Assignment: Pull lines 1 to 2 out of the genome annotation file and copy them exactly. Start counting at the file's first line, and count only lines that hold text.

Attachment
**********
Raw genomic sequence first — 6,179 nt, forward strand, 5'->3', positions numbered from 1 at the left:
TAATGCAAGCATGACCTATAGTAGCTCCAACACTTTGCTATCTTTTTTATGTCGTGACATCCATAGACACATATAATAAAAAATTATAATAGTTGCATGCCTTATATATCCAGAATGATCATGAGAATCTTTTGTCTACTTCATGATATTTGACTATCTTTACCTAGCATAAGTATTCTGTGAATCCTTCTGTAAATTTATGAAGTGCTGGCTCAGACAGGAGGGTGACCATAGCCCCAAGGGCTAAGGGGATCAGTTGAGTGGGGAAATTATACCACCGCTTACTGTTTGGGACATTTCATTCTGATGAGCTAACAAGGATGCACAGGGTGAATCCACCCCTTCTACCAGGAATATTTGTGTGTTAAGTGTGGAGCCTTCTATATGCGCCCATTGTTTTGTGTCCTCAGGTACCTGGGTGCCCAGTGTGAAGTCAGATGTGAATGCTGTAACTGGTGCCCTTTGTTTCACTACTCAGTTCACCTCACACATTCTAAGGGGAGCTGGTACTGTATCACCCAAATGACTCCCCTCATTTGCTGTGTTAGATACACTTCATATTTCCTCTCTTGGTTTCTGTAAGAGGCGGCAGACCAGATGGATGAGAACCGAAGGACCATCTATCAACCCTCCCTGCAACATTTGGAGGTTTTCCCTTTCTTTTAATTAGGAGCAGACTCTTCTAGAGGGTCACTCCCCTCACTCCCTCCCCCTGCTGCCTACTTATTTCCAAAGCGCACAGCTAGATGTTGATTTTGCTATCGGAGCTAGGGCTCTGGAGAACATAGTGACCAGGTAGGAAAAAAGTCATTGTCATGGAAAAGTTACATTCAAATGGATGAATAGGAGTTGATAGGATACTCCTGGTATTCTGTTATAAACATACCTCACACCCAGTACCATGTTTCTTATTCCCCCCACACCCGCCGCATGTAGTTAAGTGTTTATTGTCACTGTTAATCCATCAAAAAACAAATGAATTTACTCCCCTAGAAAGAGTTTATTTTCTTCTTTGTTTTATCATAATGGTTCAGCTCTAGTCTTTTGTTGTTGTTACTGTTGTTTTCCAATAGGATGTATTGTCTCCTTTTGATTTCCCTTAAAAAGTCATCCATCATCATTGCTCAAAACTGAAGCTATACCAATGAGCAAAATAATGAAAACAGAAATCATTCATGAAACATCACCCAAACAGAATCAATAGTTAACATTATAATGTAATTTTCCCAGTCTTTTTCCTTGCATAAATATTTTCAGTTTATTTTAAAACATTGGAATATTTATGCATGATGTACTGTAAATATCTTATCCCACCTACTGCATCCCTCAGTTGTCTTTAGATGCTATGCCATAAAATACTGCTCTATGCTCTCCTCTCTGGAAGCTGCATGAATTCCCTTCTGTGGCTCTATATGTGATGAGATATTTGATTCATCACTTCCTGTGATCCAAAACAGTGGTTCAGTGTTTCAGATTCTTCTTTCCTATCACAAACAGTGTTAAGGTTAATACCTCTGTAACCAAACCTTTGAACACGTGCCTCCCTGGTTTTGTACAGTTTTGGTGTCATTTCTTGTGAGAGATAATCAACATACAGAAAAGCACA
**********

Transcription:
Raw genomic sequence first — 6,179 nt, forward strand, 5'->3', positions numbered from 1 at the left:
TAATGCAAGCATGACCTATAGTAGCTCCAACACTTTGCTATCTTTTTTATGTCGTGACATCCATAGACACATATAATAAAAAATTATAATAGTTGCATGCCTTATATATCCAGAATGATCATGAGAATCTTTTGTCTACTTCATGATATTTGACTATCTTTACCTAGCATAAGTATTCTGTGAATCCTTCTGTAAATTTATGAAGTGCTGGCTCAGACAGGAGGGTGACCATAGCCCCAAGGGCTAAGGGGATCAGTTGAGTGGGGAAATTATACCACCGCTTACTGTTTGGGACATTTCATTCTGATGAGCTAACAAGGATGCACAGGGTGAATCCACCCCTTCTACCAGGAATATTTGTGTGTTAAGTGTGGAGCCTTCTATATGCGCCCATTGTTTTGTGTCCTCAGGTACCTGGGTGCCCAGTGTGAAGTCAGATGTGAATGCTGTAACTGGTGCCCTTTGTTTCACTACTCAGTTCACCTCACACATTCTAAGGGGAGCTGGTACTGTATCACCCAAATGACTCCCCTCATTTGCTGTGTTAGATACACTTCATATTTCCTCTCTTGGTTTCTGTAAGAGGCGGCAGACCAGATGGATGAGAACCGAAGGACCATCTATCAACCCTCCCTGCAACATTTGGAGGTTTTCCCTTTCTTTTAATTAGGAGCAGACTCTTCTAGAGGGTCACTCCCCTCACTCCCTCCCCCTGCTGCCTACTTATTTCCAAAGCGCACAGCTAGATGTTGATTTTGCTATCGGAGCTAGGGCTCTGGAGAACATAGTGACCAGGTAGGAAAAAAGTCATTGTCATGGAAAAGTTACATTCAAATGGATGAATAGGAGTTGATAGGATACTCCTGGTATTCTGTTATAAACATACCTCACACCCAGTACCATGTTTCTTATTCCCCCCACACCCGCCGCATGTAGTTAAGTGTTTATTGTCACTGTTAATCCATCAAAAAACAAATGAATTTACTCCCCTAGAAAGAGTTTATTTTCTTCTTTGTTTTATCATAATGGTTCAGCTCTAGTCTTTTGTTGTTGTTACTGTTGTTTTCCAATAGGATGTATTGTCTCCTTTTGATTTCCCTTAAAAAGTCATCCATCATCATTGCTCAAAACTGAAGCTATACCAATGAGCAAAATAATGAAAACAGAAATCATTCATGAAACATCACCCAAACAGAATCAATAGTTAACATTATAATGTAATTTTCCCAGTCTTTTTCCTTGCATAAATATTTTCAGTTTATTTTAAAACATTGGAATATTTATGCATGATGTACTGTAAATATCTTATCCCACCTACTGCATCCCTCAGTTGTCTTTAGATGCTATGCCATAAAATACTGCTCTATGCTCTCCTCTCTGGAAGCTGCATGAATTCCCTTCTGTGGCTCTATATGTGATGAGATATTTGATTCATCACTTCCTGTGATCCAAAACAGTGGTTCAGTGTTTCAGATTCTTCTTTCCTATCACAAACAGTGTTAAGGTTAATACCTCTGTAACCAAACCTTTGAACACGTGCCTCCCTGGTTTTGTACAGTTTTGGTGTCATTTCTTGTGAGAGATAATCAACATACAGAAAAGCACA